A few quick take aways:
- Ground your fantasy in reality
- Use clichés as a basis for stories
- A story is as long as it needs to be, don’t force it into a novel
“An idea is like the White Rabbit – follow it and see where it goes.”
Tip number one: ground your fantasy in reality. You want to bring the reader into a world and believe it’s a real thing. You don’t want to have someone say “What’s that?” The more fantastical it is, the more you have to ground it to give readers something to cling to. But how do you ground it?
Two: use specific sensory detail. If you opened your garden shed and found a dragon, think what does it smell like? Burnt wood? What would the scales feel like? Make it real. You don’t need to do a shopping list of details, but pick the most relevant and vivid.
Three: Be emotionally real. “Everything is made up, so the emotion behind it needs to be real,” says Kirsty. This is on a sliding scale with tip number two. Make it feel real enough to connect with.
Four: Follow your imagination. “An idea is like the White Rabbit in Alice in Wonderland,” she explains. “Follow it and see where it goes.” Any issue you’re having, the answer is there in your head. Relax and daydream, stare into space – that’s where all your ideas are.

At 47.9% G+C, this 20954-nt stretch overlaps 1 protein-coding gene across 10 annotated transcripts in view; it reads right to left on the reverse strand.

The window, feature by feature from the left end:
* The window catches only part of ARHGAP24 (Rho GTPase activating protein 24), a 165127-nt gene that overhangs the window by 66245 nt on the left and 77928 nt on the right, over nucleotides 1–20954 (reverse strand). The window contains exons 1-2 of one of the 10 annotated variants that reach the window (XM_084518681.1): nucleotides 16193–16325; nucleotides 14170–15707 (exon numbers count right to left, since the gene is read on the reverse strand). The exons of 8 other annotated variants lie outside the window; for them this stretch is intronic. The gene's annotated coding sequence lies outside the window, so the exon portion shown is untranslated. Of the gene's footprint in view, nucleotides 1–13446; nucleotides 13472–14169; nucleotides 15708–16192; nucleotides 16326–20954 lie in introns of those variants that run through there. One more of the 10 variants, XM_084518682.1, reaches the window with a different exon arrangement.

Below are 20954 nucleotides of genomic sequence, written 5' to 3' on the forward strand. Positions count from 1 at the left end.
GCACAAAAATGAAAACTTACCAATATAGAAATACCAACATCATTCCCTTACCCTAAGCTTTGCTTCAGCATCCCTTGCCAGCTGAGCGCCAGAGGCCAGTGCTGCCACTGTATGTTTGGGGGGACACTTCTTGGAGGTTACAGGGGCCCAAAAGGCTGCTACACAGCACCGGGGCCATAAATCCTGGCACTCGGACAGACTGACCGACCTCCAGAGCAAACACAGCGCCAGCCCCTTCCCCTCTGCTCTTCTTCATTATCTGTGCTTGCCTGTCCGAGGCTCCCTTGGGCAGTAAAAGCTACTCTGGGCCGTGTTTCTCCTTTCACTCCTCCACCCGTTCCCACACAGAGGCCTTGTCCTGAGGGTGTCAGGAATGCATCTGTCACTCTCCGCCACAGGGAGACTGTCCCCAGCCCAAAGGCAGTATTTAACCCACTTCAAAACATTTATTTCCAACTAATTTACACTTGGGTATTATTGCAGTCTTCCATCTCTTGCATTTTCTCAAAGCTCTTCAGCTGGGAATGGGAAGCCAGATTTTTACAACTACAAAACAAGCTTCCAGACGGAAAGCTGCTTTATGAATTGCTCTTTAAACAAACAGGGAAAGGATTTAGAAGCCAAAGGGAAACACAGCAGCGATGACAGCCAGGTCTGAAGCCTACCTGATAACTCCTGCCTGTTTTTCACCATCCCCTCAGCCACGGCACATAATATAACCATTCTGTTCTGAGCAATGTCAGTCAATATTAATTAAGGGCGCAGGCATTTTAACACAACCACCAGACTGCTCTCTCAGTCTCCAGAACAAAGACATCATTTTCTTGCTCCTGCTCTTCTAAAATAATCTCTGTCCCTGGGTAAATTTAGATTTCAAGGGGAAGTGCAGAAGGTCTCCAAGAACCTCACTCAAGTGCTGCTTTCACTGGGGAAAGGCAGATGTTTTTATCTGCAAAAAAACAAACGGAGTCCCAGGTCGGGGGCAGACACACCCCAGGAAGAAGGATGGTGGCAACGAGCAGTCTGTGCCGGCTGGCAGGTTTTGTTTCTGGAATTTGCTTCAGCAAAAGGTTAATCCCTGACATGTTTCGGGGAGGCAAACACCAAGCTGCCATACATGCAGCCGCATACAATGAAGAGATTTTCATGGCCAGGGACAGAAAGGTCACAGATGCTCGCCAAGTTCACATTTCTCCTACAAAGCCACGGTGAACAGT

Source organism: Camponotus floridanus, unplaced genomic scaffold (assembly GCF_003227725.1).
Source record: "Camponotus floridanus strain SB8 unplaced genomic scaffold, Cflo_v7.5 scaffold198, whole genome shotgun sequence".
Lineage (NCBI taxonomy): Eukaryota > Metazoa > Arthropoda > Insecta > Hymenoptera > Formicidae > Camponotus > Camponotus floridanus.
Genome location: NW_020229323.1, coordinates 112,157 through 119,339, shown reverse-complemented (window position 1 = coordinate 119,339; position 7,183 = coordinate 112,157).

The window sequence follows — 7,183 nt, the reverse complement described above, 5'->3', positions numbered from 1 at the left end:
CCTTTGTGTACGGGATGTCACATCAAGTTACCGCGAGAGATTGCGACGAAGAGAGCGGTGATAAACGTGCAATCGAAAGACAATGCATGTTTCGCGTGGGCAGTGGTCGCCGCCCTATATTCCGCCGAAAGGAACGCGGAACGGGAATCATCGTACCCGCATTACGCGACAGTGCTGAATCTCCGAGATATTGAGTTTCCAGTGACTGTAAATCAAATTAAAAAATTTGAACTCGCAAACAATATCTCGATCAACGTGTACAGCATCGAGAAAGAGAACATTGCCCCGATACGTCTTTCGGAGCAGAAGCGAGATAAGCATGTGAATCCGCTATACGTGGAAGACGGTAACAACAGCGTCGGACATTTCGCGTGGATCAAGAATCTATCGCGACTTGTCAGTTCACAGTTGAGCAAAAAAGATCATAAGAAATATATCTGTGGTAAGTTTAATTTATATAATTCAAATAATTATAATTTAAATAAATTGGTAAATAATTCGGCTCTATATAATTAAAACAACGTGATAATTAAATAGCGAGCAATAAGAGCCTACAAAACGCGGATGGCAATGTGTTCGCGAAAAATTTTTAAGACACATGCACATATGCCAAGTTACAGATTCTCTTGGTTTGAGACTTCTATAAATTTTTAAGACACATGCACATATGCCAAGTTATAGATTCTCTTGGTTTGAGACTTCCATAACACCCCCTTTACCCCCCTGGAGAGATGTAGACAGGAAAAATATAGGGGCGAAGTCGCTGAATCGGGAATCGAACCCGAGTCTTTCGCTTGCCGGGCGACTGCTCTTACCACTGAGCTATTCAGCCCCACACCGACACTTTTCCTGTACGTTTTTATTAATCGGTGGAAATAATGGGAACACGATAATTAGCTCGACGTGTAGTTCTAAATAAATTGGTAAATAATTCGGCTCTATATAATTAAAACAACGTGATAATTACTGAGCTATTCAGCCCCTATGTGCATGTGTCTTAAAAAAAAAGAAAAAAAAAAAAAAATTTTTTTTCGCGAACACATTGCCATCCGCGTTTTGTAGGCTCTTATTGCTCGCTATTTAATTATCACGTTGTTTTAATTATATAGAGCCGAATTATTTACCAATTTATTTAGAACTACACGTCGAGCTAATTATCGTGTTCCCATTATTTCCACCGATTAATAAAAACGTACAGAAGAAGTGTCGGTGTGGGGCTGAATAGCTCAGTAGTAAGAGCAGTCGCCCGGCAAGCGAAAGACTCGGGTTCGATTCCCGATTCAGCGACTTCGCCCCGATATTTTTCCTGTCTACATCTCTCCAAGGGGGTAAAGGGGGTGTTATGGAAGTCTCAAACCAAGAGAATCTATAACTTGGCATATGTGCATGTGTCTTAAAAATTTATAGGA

“A story is what it is.”
Next, Kirsty introduces the story game. Pick six words at random from a dictionary and come up with story ideas with at least three of those words in them. It helps you not take ideas too seriously, and once in a while you’ll get a story worth pursuing.
Next is the turn of phrase / idiom / cliché game. You take sayings or clichés and come up with ideas for stories from them. For the session, these ideas were thrown into a glittery cloud for everyone to use. Sayings like “drown your sorrows” turned into little goblins that you drowned to release your troubles, where “he borrows trouble” turned into an apothecary of troubles in small bottles and jars.
The point was to show how quickly ideas can form, and how good these ideas could be. Within fantasy, there’s loads of choices you can make – has the world always been that way for everyone, or has a character just discovered something about themselves that isn’t true for everyone else? Has it existed through history, or just starting today?
Turning to questions, it’s asked how you turn a short story into a novel: some ideas can only sustain a short story. “A story is what it is,” she explains, “and that’s okay.” Don’t force it into a different shape – if you think it’s strong enough to fill out a full story, bring in more elements – not necessarily fantasy. What happens with food, money, family?
On the topic of research and being factually correct point-by-point, Kirsty notes, very fittingly for the realms of fantasy, “I don’t want to read an instruction manual, I want to read a story.”